Monday, December 22, 2014
The Australian Population Map
The Australian Bureau of Statistics has for the first time released population in a 1 km² grid format. The data represents the Usual Resident Population (URP) from the 2011 Census of Population and Housing.
The Guardian has used the data to create an interactive map of Australian population density. The Most Detailed Map of Australian Population Density Ever provides a heat map of Australian population density using the Mapbox platform.
The 2011 Australian census has also been used to create some other interesting interactive maps. Australia's Special Broadcasting Service, a multilingual broadcasting service for ethnic communities, has used the census data to map the top three birthplaces of immigrants in suburbs and towns across Australia.
Where Australia's Immigrants Were Born uses the Mapbox mapping platform to visualize the countries of births of Australian immigrants. The article actually contains a series of maps, one showing the country as a whole, a number of maps covering the major cities and another map of the whole country which excludes immigrants from England and New Zealand.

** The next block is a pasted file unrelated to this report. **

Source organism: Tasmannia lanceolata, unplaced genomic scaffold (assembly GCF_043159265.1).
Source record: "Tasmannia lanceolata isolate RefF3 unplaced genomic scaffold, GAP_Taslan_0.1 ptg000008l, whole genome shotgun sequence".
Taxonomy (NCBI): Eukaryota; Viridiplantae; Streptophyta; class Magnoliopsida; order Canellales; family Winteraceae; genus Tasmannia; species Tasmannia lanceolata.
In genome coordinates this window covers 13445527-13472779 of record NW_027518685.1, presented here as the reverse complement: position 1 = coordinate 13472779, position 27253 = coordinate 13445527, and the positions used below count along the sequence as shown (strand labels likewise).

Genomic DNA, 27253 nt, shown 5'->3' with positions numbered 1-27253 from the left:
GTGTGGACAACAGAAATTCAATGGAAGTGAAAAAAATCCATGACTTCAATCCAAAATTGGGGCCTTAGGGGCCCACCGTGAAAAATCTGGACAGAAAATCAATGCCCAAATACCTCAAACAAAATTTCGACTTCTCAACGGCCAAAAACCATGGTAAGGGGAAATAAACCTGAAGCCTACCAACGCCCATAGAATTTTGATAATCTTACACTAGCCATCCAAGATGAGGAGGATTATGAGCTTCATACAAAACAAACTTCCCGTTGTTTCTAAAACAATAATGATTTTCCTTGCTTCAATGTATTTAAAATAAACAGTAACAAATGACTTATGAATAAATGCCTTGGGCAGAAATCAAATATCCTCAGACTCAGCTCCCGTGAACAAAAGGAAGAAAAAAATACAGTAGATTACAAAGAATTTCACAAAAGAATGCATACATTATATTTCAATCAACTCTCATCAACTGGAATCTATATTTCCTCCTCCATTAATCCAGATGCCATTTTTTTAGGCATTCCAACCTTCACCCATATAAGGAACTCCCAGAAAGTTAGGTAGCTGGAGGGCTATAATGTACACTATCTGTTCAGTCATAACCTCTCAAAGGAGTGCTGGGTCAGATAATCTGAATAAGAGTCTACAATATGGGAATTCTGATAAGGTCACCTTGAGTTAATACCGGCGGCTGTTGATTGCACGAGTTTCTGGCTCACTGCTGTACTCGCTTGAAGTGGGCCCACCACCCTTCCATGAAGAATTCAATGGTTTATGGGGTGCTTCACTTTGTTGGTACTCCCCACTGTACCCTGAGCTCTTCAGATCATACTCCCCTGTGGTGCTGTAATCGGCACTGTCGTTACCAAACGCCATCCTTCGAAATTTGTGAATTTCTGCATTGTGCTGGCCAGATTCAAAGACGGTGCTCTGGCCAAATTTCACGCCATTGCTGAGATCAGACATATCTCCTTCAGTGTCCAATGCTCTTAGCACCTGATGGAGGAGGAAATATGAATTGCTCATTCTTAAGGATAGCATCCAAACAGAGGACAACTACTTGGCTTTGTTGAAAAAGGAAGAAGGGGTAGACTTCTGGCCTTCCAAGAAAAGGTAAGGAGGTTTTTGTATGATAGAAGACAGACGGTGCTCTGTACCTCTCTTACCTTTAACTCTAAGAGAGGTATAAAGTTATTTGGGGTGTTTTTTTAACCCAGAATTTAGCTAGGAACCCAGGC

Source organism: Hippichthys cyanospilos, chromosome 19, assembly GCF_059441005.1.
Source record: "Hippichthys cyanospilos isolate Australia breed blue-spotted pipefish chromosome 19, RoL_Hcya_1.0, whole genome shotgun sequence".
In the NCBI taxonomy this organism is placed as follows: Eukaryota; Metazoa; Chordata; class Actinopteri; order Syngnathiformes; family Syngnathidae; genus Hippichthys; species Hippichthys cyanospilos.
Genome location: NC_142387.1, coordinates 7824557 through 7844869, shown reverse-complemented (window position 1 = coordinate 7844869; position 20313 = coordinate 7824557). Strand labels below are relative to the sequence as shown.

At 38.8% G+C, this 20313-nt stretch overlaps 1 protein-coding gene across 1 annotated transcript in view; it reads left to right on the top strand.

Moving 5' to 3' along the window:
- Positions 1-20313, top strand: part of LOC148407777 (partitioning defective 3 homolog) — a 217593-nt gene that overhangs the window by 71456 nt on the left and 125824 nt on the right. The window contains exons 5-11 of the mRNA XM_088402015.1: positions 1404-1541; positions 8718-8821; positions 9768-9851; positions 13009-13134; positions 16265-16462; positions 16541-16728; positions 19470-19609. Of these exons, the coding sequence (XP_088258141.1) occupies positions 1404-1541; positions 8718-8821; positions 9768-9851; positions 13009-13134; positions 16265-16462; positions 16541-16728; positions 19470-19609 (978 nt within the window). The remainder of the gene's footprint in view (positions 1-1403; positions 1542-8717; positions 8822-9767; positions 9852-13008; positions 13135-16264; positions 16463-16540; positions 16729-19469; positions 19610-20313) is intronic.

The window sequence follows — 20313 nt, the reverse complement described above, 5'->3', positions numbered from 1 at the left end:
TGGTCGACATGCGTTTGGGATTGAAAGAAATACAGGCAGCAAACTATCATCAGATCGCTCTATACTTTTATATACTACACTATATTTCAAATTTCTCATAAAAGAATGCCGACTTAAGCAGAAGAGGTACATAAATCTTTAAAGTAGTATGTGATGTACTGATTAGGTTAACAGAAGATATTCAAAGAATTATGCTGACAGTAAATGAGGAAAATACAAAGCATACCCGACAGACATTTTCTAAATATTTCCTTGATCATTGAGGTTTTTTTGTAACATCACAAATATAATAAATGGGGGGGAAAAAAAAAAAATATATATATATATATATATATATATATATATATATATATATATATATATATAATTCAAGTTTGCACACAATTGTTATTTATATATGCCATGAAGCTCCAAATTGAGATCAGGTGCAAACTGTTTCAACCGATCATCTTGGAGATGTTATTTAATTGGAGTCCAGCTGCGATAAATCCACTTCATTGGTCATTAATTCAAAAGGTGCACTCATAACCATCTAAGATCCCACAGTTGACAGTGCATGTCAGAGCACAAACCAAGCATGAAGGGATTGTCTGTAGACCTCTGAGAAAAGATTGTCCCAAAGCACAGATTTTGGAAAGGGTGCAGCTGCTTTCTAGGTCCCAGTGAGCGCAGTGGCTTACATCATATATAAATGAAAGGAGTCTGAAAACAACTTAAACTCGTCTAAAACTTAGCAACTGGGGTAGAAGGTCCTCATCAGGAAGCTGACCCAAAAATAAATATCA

The Sydney Morning Herald also used the census data to create an interesting mapped analysis of the languages spoken in the city. The map shows the top non-English languages spoken in each of the city's suburbs, the density of English as a first language and the linguistic diversity in each neighbourhood.
Sydney's Melting Pot of Language reveals that east Asians predominantly live in the north shore while Arabic speakers dominate the western suburbs. Over 250 different languages are spoken in the city and nearly 40 percent speak a non-English language as their first tongue.
Accompanying the mapped visualization is a bar graph showing the numbers of speakers of each of the non-English languages spoken in the city. The graph groups the languages into global regions but you can select any of the region bars to view a percentage breakdown of the individual languages.